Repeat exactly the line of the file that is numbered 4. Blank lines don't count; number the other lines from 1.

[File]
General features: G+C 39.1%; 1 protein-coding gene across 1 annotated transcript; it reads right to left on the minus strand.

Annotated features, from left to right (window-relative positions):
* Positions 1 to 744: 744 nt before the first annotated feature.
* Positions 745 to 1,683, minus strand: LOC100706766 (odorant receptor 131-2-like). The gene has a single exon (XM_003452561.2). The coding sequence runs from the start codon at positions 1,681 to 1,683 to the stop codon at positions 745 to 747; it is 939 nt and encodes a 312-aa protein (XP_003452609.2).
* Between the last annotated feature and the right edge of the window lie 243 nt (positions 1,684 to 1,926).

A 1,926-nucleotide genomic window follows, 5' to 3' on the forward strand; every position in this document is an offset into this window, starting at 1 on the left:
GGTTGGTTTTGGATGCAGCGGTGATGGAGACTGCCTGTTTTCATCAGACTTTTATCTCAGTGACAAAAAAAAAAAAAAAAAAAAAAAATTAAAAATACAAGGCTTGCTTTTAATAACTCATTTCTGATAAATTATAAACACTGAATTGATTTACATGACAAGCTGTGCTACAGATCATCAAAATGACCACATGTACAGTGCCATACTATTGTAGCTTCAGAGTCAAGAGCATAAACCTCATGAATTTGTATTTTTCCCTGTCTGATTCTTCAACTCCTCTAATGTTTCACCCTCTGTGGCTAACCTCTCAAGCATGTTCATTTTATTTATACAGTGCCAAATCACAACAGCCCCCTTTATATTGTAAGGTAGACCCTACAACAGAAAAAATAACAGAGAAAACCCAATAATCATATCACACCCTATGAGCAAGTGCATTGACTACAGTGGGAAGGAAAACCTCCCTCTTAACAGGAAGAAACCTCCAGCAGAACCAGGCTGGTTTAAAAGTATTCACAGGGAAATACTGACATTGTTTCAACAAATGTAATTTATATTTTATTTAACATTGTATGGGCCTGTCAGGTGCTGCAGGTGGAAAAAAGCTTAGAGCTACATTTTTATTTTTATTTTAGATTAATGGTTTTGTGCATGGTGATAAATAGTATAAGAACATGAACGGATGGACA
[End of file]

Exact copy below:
* Positions 745 to 1,683, minus strand: LOC100706766 (odorant receptor 131-2-like). The gene has a single exon (XM_003452561.2). The coding sequence runs from the start codon at positions 1,681 to 1,683 to the stop codon at positions 745 to 747; it is 939 nt and encodes a 312-aa protein (XP_003452609.2).